HONG KONG - “The cast definitely all felt fear at various times,” says director Ron Howard, who’s revealing how he shot the rescue of a Thai boys’ football team from a flooded cave, for his latest film. Thirteen Lives tells the story of the perilous real-life rescue of the boys and their coach, trapped deep inside the Tham Luang cave network after monsoon rains came early in 2018. “A couple of the actors admitted later they had some trying moments, but nobody had to leave the tank and breathe into a brown paper bag,” the double Oscar-winner tells the BBC. The film stars Viggo Mortensen, Colin Farrell, Joel Edgerton, Tom Bateman and Paul Gleeson as the divers, who guided the footballers along underwater spaces so narrow they could barely squeeze through. The Thai caves are made of limestone, which accumulates water until it’s saturated and then floods - in this case with calamitous results. The actors had to replicate the conditions endured by the real-life divers. Bateman plays Chris Jewell, a British computer software consultant and expert cave diver, who was part of the rescue mission. The two kept in touch on set by text, so the actor could ask him about the role. “Every single day was a challenge for me,” Bateman says, adding he had scuba dived before, but had never done cave diving. “I didn’t quite realise how it made you feel... I suffer greatly from claustrophobia and I did meditate a lot,” he says, on how he coped.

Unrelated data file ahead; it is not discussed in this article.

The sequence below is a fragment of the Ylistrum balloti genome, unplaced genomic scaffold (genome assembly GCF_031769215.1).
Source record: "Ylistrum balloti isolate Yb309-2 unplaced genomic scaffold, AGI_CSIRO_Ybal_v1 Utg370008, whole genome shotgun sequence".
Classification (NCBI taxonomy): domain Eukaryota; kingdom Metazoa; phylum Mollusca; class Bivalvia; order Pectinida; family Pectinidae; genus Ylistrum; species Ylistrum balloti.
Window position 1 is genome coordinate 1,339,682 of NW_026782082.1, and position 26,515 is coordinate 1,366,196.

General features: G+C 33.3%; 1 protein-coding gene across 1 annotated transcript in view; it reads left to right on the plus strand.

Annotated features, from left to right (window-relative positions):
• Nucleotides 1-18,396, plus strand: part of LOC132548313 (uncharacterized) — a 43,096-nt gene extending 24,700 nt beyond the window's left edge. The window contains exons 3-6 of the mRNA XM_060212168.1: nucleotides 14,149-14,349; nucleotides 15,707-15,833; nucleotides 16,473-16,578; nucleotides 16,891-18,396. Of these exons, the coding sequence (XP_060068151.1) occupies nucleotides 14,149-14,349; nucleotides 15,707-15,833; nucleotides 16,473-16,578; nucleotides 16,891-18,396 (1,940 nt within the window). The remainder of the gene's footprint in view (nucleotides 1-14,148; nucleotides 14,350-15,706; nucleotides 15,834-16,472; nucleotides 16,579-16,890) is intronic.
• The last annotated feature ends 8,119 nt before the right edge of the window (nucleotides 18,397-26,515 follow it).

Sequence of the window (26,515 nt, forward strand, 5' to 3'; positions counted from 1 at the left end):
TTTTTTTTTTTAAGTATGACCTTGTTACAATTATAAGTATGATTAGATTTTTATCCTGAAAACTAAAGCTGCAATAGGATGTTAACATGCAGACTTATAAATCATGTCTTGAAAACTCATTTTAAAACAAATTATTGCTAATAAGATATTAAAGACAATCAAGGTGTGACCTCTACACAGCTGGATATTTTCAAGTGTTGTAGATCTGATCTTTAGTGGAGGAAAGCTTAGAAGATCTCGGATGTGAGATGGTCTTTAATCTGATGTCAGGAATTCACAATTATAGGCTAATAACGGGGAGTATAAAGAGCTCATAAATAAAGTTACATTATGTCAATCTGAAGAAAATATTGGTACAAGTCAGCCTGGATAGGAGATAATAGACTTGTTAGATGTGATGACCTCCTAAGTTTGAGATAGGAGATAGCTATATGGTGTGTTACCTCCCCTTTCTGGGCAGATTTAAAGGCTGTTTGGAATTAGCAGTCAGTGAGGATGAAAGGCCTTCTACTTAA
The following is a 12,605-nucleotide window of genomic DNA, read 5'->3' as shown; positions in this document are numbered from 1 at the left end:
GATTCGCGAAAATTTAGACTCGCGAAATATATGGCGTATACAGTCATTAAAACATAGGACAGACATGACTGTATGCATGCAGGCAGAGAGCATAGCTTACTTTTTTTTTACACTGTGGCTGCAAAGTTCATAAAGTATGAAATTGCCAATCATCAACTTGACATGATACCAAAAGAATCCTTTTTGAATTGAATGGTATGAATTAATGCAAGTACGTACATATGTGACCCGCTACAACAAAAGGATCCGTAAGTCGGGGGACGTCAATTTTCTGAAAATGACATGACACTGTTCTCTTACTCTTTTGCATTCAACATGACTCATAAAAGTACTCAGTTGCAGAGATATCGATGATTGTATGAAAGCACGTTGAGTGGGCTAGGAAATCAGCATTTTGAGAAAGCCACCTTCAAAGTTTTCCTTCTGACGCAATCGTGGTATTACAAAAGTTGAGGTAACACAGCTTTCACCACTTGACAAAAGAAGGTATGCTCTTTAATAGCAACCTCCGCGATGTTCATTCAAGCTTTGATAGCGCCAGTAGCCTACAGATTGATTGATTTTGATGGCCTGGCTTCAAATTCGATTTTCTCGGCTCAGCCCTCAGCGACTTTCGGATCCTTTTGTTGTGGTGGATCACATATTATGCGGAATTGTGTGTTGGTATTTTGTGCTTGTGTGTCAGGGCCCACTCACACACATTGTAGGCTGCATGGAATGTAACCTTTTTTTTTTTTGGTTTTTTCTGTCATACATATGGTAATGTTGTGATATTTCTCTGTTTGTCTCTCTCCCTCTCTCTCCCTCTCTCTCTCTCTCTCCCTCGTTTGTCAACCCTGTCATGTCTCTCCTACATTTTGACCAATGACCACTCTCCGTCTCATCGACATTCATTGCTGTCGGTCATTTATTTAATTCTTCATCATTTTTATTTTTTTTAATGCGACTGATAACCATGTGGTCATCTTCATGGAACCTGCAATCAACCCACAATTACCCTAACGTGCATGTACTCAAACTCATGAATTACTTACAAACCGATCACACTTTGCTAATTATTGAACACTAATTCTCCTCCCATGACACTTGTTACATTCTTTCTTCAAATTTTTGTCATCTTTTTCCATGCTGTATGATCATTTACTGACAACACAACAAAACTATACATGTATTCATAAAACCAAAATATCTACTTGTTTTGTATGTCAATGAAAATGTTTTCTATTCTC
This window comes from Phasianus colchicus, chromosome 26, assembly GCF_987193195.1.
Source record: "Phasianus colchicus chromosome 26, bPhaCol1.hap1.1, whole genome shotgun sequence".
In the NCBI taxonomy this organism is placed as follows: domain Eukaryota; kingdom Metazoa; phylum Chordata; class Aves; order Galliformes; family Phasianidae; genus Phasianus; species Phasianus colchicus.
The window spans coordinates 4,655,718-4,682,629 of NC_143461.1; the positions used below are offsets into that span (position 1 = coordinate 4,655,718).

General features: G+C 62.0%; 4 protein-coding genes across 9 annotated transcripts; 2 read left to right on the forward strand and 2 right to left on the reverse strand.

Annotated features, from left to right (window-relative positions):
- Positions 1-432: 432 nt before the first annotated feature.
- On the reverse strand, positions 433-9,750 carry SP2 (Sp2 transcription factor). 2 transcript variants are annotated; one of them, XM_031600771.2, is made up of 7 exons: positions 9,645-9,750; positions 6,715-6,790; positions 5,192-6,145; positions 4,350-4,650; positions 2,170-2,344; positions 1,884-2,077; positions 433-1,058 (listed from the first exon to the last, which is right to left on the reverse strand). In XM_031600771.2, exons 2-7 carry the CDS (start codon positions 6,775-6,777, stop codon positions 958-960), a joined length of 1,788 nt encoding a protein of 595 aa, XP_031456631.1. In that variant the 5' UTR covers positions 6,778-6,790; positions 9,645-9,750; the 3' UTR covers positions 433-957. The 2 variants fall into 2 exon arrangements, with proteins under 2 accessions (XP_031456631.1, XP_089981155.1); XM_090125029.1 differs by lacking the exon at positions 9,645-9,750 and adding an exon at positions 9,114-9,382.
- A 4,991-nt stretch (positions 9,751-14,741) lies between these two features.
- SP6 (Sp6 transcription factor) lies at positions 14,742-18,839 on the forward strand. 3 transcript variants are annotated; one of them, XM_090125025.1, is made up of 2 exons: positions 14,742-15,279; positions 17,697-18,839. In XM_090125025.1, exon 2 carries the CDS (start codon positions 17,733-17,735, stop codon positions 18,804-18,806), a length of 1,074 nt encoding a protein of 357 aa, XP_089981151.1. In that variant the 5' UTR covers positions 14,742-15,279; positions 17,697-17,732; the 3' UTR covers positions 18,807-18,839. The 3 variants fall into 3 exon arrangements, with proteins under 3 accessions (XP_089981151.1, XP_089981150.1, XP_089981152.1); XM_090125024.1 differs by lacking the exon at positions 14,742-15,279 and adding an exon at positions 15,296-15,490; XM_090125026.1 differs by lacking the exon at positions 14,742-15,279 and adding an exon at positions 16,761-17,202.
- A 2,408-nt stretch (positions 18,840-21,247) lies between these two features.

The actor is able to smile about it now, but he describes getting stuck underwater for about seven minutes while guiding a female diver, who played one of the boys, through a narrow passage.

The boys were heavily sedated for the rescue. Had they been awake, the likelihood is they would have panicked and injured themselves, and the diver.

“I had this amazing stunt double, she just had to lie there and have an actor take her through,” Bateman says. “You think, ‘If it’s bad for me, imagine being her - she’s completely helpless’.

Then he got wedged between some rocks.

“I can remember feeling really hot and thinking, ‘I’m underwater, but I’m sweating’,” he says, as he watched his pulse racing on a wrist monitor. “I could just see my heart rate going up and up and up.

“But the beautiful gift of it was overcoming that... it’s all in your head. It was a really safe environment, so getting over that hurdle of ‘I can do this’ is a small victory each time you do it.”

Howard explains that some of the spaces were so small that despite “a great caretaking... you couldn’t get the safety divers in with them all the time”.

Bateman ultimately had to work himself free.